My Book Club – quirky critical takes on children’s literature. Otherwise known as what happens when someone interested pop culture analysis has read the same bedtime story for the 100th time.
As anyone who has met a toddler knows, they have a very different, warped perspective on the world, at least in comparison to adults. Which is why absurdism is such a perfect match for them. So it makes sense that Goodnight Moon is a beloved favorite of that age group – it’s a master class in absurdism in only a few hundred words.
Wikipedia actually provides a surprisingly good, concise definition of absurdism: “Absurdism focuses on the experiences of characters in a situation where they cannot find any inherent purpose in life, most often represented by ultimately meaningless actions and events that call into question certainties such as truth or value.” Common elements include dark humor, nonsensical elements, irrationality, and situations that have little or no meaning. They generally have no moral conclusion and make no judgment on the character’s actions.
Goodnight Moon has many of these elements in abundance. There are hardly any characters, much less those who have an inherent purpose. The little bunny and “old lady whispering hush” appear to be the only things with any decision making ability, and even as they gradually change positions, there’s no clear explanation as to why. The best guess that can be made is that the little bunny is the nameless narrator, saying goodnight to all of the things in his room before going to sleep. As anyone who has ever tried to put a toddler to bed knows, this process will certainly bring certainties of truth, value and sanity into question.
The absurdity is further heightened by the number of times the narrator says goodnight and what they are saying goodnight to. More than half of the book consists of the narrator saying goodnight to some object or another. While a child saying goodnight to stuffed animals and perhaps the moon makes sense, saying goodnight to “nothing,” “air,” and “noises everywhere” indicates either a disturbing personification of ubiquitous objects or an endless echo of goodbyes that have no endpoint. Either is enough to force a grown adult to confront the irrationality of living with a small child in the first place.
The narrative further serves to disorient the reader and warp their perception of reality by having a slightly shifting visual perspective. At first, it appears that the book switches back and forth between showing the bunny’s bedroom and highlighting various objects in the bedroom, from a picture of the three bears to “a comb and a brush and a bowl full of mush.” However, the bedroom setting changes slightly over time, showing the old lady saying “hush” there and then randomly not, the room getting dark, and the little bunny (finally) settling down to sleep. In addition to the changes over time, there are also slight changes in the framing of space. The frame of the page subtly zooms in and out of the room, creating an unsettling effect where you aren’t quite sure if what you are seeing is what you saw before. The pages that highlight objects often leave out key details that are in the larger picture. For example, the page focused on the mittens shows only the mittens on the drying rack, even though the larger picture shows the socks also on the rack. The Ugly Volvo hilariously deconstructs all of the other disturbing elements of the “great green room.”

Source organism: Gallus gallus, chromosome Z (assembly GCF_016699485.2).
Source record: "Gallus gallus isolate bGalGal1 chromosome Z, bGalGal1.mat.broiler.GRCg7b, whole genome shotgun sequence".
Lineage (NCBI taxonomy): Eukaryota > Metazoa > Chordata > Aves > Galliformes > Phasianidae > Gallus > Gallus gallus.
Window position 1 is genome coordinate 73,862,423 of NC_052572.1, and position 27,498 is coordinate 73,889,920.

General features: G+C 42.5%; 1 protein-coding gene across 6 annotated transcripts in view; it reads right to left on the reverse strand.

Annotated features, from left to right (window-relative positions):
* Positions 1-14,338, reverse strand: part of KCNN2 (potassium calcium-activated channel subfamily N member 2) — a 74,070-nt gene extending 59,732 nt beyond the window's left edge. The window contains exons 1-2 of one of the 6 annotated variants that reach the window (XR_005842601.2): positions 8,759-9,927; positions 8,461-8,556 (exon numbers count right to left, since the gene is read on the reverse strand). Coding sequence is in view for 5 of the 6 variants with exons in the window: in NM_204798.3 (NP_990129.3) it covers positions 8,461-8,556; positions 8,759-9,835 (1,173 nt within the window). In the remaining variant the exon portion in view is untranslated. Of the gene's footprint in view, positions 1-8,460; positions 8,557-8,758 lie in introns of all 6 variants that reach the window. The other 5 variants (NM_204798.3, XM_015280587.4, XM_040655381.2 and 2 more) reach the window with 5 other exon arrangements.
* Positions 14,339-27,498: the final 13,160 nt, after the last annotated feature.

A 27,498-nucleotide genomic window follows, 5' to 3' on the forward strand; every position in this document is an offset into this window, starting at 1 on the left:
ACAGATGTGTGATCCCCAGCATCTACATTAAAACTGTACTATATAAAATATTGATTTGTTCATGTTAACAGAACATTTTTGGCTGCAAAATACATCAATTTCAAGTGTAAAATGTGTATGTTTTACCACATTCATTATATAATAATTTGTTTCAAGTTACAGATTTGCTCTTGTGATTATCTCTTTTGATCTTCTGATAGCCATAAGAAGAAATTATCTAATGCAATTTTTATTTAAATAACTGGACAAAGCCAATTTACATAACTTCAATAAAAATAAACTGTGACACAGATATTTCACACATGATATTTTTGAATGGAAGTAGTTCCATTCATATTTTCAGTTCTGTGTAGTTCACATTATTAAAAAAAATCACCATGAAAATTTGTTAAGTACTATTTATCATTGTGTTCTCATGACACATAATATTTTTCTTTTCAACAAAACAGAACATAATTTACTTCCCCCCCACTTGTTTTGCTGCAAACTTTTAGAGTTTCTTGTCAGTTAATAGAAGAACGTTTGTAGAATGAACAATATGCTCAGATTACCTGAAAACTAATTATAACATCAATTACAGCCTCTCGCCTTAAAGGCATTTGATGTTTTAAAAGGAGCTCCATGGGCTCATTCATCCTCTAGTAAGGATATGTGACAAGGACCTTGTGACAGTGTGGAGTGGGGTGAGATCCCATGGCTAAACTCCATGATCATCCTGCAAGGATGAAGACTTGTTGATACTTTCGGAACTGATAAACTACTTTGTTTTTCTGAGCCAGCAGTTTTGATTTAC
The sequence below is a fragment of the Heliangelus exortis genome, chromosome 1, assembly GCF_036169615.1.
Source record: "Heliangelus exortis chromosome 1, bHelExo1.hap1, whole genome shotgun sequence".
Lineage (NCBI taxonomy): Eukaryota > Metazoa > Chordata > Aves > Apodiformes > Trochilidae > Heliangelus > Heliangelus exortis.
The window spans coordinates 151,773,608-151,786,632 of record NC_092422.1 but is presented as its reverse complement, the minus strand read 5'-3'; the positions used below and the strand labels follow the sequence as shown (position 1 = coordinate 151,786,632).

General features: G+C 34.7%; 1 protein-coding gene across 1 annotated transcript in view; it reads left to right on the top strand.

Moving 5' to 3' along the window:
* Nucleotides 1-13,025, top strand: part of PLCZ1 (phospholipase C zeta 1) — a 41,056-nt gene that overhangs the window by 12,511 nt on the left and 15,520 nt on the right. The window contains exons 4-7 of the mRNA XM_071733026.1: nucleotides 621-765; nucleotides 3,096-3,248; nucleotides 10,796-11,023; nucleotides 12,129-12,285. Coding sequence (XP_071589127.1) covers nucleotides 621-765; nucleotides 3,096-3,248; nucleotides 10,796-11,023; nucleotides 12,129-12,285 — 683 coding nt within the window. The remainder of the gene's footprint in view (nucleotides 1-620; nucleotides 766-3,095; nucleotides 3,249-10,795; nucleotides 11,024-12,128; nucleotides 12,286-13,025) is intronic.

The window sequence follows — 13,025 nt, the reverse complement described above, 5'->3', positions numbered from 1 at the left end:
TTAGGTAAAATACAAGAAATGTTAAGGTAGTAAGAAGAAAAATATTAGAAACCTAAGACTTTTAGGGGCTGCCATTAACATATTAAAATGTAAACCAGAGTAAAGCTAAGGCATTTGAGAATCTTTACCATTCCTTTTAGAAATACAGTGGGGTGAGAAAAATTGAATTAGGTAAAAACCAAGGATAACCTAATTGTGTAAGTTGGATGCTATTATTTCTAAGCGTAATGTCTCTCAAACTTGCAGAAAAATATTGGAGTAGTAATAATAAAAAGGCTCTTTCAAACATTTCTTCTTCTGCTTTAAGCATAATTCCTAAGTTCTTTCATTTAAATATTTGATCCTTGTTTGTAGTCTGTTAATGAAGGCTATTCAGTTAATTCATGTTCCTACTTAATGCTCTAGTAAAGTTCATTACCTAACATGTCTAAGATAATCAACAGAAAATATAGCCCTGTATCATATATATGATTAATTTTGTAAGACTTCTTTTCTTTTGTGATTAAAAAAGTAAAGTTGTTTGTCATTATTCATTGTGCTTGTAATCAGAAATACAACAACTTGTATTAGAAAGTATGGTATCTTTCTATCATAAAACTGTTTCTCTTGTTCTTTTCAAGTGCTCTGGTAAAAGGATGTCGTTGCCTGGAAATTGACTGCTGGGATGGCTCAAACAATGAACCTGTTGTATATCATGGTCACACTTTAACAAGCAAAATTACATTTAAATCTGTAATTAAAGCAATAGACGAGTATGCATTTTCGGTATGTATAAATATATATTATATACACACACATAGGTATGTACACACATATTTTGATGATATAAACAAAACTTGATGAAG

Goodnight Moon even shows hints of postmodernism. As Jed at My Little Po-Mo says (yes, it is a critical analysis blog focused on My Little Pony): “Most of the time, we are unaware of the constructs that shape our reality, so postmodern works try to draw attention to the constructs in play, usually by subverting them.” Goodnight Moon touches on the construct of “what a classic piece of children’s literature is.” It does so by explicitly referring to three different children’s stories in the text and pictures. The first, the “three little bears sitting on chairs,” obviously refers to Goldilocks and the Three Bears, a story that most children in English speaking countries know. The second is the picture on the wall of a mother bunny “fishing” for a baby bunny. Unlike almost all of the other decorations, this is not called out in the text and may not be something that many readers recognize. It is actually a picture from a different book by the same Writer/Artist team, The Runaway Bunny. The third reference is to Goodnight Moon itself, a copy of which is tucked away on the nightstand. These last two references are in clear comparison to the first, suggesting that the authors’ own works are comparable to Goldilocks. As Goodnight Moon has sold millions of copies, it certainly seems like their textual playfulness was prescient.
What makes Goodnight Moon brilliant is it’s use of absurdism to illustrate the toddler mindset. While the book can baffle parents, the utter ridiculousness of the repetition and overall approach seems perfectly normal to them. After all, they’re used to falling asleep in one place and waking up in another, an experience that would be terrifying for an ordinary adult. The world in general is radically weird for little ones; Goodnight Moon helps us enter their very strange perspective for just a little while.